It’s Christmas Eve 1976 and my mum is cooking in the kitchen. It’s a tiny kitchen but it’s her first home with my dad and they only moved in a few months ago.
Little does she know, she’s starting a family Christmas tradition that still exists to this day.
I’m yet to be born, so I don’t remember this milestone moment, but, for some reason, she decided that for tea that night she and my dad would have freshly cooked roast beef sandwiches.
Family traditions are incredibly important. They bring us closer together, they create memories that will last a lifetime, and they give us something to look forward to.
It could be that you all dress up in the same pyjamas the night before the big day, perhaps you all have the breakfast of your choice on Christmas morning, or maybe you go for a specific afternoon walk betwixtmas.
As youngsters, my sisters and I would sit eating them in our dressing gowns before leaving mince pies and beer for Father Christmas.
As we got older, we’d scoff them down as we got ready to go out to Christmas parties with friends.
I’m not sure why it worked so well for us. Maybe it’s that a roast dinner is such a fundamental part of British life already.
The smell of a roast can evoke the best and happiest of family times in almost all of us.
So, over the years, as we’ve grown and found ourselves in different places on Christmas Eve, one thing has remained constant.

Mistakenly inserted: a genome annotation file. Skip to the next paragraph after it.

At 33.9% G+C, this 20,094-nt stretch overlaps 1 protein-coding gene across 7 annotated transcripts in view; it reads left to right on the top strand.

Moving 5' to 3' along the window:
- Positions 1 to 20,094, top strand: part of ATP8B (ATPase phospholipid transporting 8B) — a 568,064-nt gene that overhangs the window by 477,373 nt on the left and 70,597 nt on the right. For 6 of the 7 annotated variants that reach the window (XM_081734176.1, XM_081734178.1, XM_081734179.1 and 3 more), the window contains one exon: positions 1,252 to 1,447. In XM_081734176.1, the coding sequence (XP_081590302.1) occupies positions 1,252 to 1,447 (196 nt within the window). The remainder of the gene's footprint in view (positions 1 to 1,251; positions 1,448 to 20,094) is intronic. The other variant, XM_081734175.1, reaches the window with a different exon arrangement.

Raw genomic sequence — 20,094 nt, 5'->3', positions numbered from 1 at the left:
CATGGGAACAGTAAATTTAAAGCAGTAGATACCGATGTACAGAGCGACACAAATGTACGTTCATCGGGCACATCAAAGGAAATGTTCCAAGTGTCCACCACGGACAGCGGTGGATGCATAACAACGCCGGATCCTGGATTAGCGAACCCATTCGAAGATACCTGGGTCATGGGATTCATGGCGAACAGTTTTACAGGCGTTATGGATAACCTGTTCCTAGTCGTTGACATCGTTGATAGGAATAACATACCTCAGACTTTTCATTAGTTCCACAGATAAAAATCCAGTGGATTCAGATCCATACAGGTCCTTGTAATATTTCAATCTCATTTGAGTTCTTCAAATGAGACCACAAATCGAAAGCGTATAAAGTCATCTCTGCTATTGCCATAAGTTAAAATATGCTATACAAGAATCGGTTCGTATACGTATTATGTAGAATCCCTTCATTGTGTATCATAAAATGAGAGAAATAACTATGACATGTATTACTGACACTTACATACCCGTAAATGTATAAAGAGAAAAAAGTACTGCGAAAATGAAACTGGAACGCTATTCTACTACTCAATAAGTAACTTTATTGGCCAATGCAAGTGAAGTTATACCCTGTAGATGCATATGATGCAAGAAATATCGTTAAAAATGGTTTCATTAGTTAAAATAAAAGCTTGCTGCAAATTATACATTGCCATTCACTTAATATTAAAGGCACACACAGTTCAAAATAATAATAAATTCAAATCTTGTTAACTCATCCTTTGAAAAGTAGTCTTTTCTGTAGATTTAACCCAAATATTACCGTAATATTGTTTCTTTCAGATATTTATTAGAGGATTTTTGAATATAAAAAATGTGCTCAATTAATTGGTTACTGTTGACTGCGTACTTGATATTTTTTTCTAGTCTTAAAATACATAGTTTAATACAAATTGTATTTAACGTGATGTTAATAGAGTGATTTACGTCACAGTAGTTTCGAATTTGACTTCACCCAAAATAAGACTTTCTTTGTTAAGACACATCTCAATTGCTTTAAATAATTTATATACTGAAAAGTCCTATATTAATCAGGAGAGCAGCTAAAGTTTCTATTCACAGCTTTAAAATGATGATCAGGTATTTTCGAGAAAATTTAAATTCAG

We’ll be eating roast beef sandwiches wherever we are… and I, for one, will stop at nothing to get my festive fix.
I’ve begged the chef in a pub I worked at to make me one during a Christmas Eve bar shift, commandeered ovens if I’ve been away from home, and (rather ashamedly) once bought a ready-made sandwich when I couldn’t make my own.
But every year, for as long as I can remember, I’ve had a roast beef sandwich on Christmas Eve.
Adding our own touch
Back in ’76, Mum would have probably cooked it similar to the way celeb chefs of the time like Marguerite Patten would have. It’s quite possible she would have made her own bread too.
46 years later the tradition continues but we’ve each added our own twist on what mum started.
I prefer to get a fore rib of beef, cooked medium-rare, served on white tiger bread with either horseradish or mayonnaise. If I’m feeling really adventurous, I may even add some rocket salad.
My sisters also have theirs on tiger bread, with a range of sauces from English mustard to, bizarrely, bread sauce. I’m told it’s delicious.
We’ll share pictures with each other on the family group chat of the younger generations in our lives also tucking in, as if to make sure we can’t be accused of not keeping the tradition going.
Mum has never forced us to carry this tradition on with our own families, but each year she’ll always ask each of us if we’ll be making some. Even if she asks by text I can sense the smile as she reads my reply, “of course”.
As time goes on, especially with many people moving away from meat, who’s to say if mum’s tradition will continue with future generations of our family?
I hope it will, but maybe it’ll evolve to include plant-based fillings or something different altogether. Whatever happens, I’m sure the sitting together eating sandwiches part will remain.
And I like to think many years from now, someone will ask why we eat sandwiches for tea on Christmas Eve, and they’ll be told the tale of mum, in her little kitchen, in her new home, back in ’76.